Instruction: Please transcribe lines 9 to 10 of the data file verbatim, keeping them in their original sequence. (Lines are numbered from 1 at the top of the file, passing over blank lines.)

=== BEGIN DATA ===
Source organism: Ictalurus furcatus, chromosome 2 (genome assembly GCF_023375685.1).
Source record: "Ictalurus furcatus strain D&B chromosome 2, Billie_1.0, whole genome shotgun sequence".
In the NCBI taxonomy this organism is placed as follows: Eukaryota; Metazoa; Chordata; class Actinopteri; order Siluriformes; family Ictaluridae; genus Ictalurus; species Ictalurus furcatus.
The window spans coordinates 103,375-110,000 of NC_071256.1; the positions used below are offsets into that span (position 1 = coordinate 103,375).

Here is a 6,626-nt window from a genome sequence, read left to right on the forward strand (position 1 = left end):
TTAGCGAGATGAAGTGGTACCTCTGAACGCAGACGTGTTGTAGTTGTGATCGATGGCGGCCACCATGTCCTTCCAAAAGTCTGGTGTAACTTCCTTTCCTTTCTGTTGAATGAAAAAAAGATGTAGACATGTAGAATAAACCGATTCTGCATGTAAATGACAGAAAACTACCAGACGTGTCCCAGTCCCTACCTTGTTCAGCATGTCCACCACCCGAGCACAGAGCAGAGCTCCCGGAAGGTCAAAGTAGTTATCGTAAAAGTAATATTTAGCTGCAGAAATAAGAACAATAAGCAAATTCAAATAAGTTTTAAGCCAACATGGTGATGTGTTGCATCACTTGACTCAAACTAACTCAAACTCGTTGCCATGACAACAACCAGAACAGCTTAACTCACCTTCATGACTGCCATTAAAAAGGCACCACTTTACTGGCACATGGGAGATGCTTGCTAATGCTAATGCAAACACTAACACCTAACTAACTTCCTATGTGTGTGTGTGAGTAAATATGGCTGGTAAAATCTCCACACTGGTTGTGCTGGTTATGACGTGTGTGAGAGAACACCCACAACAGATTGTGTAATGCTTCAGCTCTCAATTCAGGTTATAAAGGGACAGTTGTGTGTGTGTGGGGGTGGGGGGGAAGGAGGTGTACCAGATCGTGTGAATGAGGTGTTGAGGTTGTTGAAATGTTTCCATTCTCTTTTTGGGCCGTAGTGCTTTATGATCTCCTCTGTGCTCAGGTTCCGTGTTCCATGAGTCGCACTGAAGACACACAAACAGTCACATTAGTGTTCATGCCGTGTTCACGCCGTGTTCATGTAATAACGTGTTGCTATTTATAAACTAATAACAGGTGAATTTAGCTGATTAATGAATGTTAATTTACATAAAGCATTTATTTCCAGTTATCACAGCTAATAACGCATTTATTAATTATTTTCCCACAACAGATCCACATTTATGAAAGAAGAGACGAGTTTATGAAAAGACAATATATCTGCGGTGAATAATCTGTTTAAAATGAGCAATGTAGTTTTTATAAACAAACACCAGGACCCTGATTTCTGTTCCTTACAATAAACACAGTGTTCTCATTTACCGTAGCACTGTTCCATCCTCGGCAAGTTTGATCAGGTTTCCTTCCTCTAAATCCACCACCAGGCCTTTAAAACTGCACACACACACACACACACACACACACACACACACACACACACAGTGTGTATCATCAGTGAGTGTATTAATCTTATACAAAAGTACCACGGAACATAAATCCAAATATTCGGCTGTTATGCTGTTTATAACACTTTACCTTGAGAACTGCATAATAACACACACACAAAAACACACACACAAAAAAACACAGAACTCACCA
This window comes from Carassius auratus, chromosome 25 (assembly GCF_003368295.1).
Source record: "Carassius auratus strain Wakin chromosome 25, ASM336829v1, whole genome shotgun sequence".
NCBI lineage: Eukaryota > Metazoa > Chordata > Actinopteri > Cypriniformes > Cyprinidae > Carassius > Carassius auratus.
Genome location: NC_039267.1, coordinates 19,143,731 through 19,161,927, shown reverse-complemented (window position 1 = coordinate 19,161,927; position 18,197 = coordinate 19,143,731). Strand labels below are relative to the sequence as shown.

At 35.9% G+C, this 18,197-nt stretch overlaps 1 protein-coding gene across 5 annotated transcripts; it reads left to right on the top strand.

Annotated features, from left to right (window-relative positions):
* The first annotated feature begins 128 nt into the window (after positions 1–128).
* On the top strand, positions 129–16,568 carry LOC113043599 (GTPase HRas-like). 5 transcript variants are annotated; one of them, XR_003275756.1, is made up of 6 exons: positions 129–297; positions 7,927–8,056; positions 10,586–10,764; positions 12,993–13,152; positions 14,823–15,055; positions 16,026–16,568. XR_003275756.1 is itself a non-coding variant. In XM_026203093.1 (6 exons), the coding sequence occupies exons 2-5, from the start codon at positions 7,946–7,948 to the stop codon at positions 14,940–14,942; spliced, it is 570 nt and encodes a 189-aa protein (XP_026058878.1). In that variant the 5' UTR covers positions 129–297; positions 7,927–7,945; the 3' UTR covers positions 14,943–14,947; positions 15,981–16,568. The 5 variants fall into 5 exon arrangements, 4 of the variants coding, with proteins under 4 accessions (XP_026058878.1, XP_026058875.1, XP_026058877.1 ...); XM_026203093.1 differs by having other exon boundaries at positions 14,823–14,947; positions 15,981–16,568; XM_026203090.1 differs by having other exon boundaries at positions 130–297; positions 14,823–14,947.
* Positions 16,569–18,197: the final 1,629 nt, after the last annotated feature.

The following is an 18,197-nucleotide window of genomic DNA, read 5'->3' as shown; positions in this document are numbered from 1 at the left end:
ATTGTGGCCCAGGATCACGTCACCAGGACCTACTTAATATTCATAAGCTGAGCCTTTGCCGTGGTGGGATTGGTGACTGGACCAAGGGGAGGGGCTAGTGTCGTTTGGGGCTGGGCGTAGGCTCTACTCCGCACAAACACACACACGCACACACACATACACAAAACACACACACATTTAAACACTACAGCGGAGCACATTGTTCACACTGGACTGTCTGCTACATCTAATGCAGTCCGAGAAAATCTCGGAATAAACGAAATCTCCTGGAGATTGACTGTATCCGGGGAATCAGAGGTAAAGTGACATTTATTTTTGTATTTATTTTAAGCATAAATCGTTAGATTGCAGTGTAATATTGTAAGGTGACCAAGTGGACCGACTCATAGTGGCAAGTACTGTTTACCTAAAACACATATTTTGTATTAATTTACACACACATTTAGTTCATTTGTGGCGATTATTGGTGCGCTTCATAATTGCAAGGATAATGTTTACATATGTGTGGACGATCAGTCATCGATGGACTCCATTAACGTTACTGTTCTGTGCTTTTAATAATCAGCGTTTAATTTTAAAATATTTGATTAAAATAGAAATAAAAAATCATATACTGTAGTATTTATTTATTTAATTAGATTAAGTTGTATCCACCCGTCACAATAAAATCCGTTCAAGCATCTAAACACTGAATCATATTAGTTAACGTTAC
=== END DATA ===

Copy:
NCBI lineage: Eukaryota > Metazoa > Chordata > Actinopteri > Cypriniformes > Cyprinidae > Carassius > Carassius auratus.
Genome location: NC_039267.1, coordinates 19,143,731 through 19,161,927, shown reverse-complemented (window position 1 = coordinate 19,161,927; position 18,197 = coordinate 19,143,731). Strand labels below are relative to the sequence as shown.